Iowa Senate Majority Leader Mike Gronstal isn't ready to rule out another attempt to pass "fair share," a plan that would allow public-sector unions to negotiate for the right to charge a service fee to nonunion workers.

Gronstal, a Council Bluffs Democrat, said Friday that the issue may come up again when the Legislature reconvenes in January. Fair share was one of the most controversial proposals of this year's session. It passed the Senate and died in the House.

Critics of the measure said it was the first step toward dismantling Iowa's right-to-work law, while supporters said it was a matter of fairness for unions.

"I describe it as making people pay for services they get," Gronstal said Friday, interviewed on the Iowa Public Television program "Iowa Press."

Though fair share didn't pass, Gronstal said the debate was useful. "Here's the good news: For the first time in 30 years, people talked about it," he said.

House Majority Leader Kevin McCarthy, a Des Moines Democrat, said in early October that he was open to revisiting fair share. He said he would decide before the session whether the measure has enough support to pass the House, and drop it if there isn't enough support.

McCarthy opted not to bring the bill to the floor for a vote in this year's session. House Democrats, who held a 54-46 majority, didn't have the 51 votes they needed. Party leaders came up short because of the absence of Rep. Ray Zirkelbach of Monticello, who missed the entire session because of military service, and the opposition of a small number of moderate-to-conservative Democrats.

Senate Minority Leader Ron Wieck, a Sioux City Republican, said he expects fair share to come up again next year. He said Republicans will vigorously oppose it because of concerns it will harm the business climate. "I've got to believe Sen. Gronstal is interested in making sure this happens, and so I think there will be a run at it," he said.

Also Friday, Gronstal said the Senate will not respond to a Polk County District Court ruling legalizing gay marriage. The ruling has been appealed to the Iowa Supreme Court.

"I think we need to see what the Supreme Court decides before we jump to a decision about whether this judge's opinion is correct or not," Gronstal said.

This is the same position Democratic leaders have taken since the Polk County ruling was made in late August. Some Republicans have called for a constitutional amendment to ban gay marriage.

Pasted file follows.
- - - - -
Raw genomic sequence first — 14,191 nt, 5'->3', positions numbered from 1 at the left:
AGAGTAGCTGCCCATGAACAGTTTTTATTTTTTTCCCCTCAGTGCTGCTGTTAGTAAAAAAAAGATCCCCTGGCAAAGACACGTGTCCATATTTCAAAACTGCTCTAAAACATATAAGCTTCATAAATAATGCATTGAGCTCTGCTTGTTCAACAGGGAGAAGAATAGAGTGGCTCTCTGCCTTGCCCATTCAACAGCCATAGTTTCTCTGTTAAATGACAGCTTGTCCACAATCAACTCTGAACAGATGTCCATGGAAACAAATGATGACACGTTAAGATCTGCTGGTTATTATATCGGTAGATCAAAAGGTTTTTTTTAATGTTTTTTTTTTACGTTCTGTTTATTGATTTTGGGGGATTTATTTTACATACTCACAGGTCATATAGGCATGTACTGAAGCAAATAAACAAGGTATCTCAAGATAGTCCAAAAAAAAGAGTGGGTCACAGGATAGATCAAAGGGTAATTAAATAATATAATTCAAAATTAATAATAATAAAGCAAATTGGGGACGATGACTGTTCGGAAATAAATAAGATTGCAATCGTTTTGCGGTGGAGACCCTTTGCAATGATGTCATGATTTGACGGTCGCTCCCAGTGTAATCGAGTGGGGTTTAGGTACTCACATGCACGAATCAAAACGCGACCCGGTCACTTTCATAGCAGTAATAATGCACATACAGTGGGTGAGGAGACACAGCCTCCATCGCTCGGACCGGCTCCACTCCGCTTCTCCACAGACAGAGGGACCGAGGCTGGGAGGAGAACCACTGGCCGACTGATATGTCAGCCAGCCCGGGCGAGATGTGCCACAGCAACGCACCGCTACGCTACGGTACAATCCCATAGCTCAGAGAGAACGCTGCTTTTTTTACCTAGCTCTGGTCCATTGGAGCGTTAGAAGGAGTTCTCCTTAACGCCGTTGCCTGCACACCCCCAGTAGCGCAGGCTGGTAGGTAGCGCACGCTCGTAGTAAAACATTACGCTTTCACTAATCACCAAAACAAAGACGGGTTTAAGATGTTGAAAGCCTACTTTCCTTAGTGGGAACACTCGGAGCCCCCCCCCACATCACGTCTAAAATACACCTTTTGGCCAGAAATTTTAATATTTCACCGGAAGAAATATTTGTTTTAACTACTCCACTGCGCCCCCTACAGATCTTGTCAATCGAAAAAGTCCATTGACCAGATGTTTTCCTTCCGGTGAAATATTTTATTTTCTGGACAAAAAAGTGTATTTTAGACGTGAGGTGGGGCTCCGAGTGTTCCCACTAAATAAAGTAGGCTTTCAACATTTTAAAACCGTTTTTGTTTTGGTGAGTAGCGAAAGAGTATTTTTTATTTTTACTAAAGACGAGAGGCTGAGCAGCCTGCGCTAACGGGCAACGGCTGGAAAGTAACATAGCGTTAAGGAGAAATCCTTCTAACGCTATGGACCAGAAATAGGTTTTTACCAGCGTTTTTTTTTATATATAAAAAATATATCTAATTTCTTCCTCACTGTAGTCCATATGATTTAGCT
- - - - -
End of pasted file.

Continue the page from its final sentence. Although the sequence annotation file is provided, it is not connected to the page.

Gov't union strike hits Saskatchewan

Students at Saskatchewan's two major universities were greeted by pickets as they made their way to class Friday morning. More than 2,400 members of the Canadian Union of Public Employees (CUPE) began picketing outside the University of Regina and the University of Saskatchewan Friday morning.

Union members have been without a new contract since Dec. 31, 2006. Last month, they voted 89 per cent in favour of job action.

Don Puff, president of the affected CUPE local in Regina, said the union is striking because the university refuses to change its position on benefits and performance reviews and to go back to the bargaining table.

"At this point it's completely and totally up to the employers whether or not we go back to the table, and when we go to the table," Puff said. "But we'll be out here until we go back to the table and get a deal."

The strike has crippled services on both campuses. At the University of Saskatchewan, the library is running at reduced hours, some food services have shut down, the book store, retail outlets and post office will be closed until further notice.

All 1,800 administration, maintenance, food services, custodial and other workers at the University of Saskatchewan who are members of the union were directed Thursday night to hit the picket lines Friday at 7 a.m. CUPE also represents 600 workers at the University of Regina.

Students heading to classes Friday morning seemed untroubled by the strike. Many said they won't worry as long as classes continue and the bathrooms get cleaned.

That last point might turn into a problem, said Glenna Cox, a co-picket captain and a University of Saskatchewan caretaker.

"If you've ever seen a washroom on a busy day, you'd see why they'd be concerned," she said.

"We stock all the toilet paper and paper towels."


Florida ranks #9 in business climate

In an annual comparison of each state's business climate, Florida has come in at No. 9, moving up two notches from last year to crack the top 10. The rankings, released Thursday in Site Selection Magazine, showed that the Southeast continues to dominate as the region most attractive to business leaders.

Magazine editor Mark Arend said the latest survey confirms the now well-established pattern of moving factories and offices to the less-unionized South, he said. The most popular sites "tend to be right-to-work states," he said.

For the third straight year - and the sixth time in seven years - North Carolina topped the list of states with the best business climate. Other states in the top 10 include Georgia, Texas, Virginia, Alabama, Tennessee, Ohio, Kentucky and South Carolina.


Teamsters join Clinton-crony in bid for Twinkies

Yucaipa Cos., the private-equity firm controlled by billionaire investor Ron Burkle, and the U.S. arm of Mexican bakery giant Grupo Bimbo offered to buy Interstate Bakeries Corp., the bankrupt maker of Wonder bread and Twinkies.

The Teamsters union, which represents more than 9,500 of Interstate Bakeries' 25,000 workers, said it's teaming up with Yucaipa and Bimbo Bakeries USA to propose an alternative to Interstate Bakeries' own private-equity-backed plan to exit Chapter 11 bankruptcy protection.

Interstate Bakeries, Kansas City, Mo., the largest wholesale maker and distributor of baked goods in the U.S., said it believes its reorganization plan is the "best known alternative." It added that "if Yucaipa or anyone else has a better proposal, the company will review the details of any such proposals."


Borough manager has union-crime history

Paramus' new borough administrator was permanently barred from a Secaucus union five years ago after a federal monitor learned of his connection to an alleged Genovese crime family associate.

Paramus Mayor James Tedesco said he knew about the disciplinary action and said it did not deter him from choosing Anthony Iacono to fill the borough's top spot, which has been vacant for more than a decade.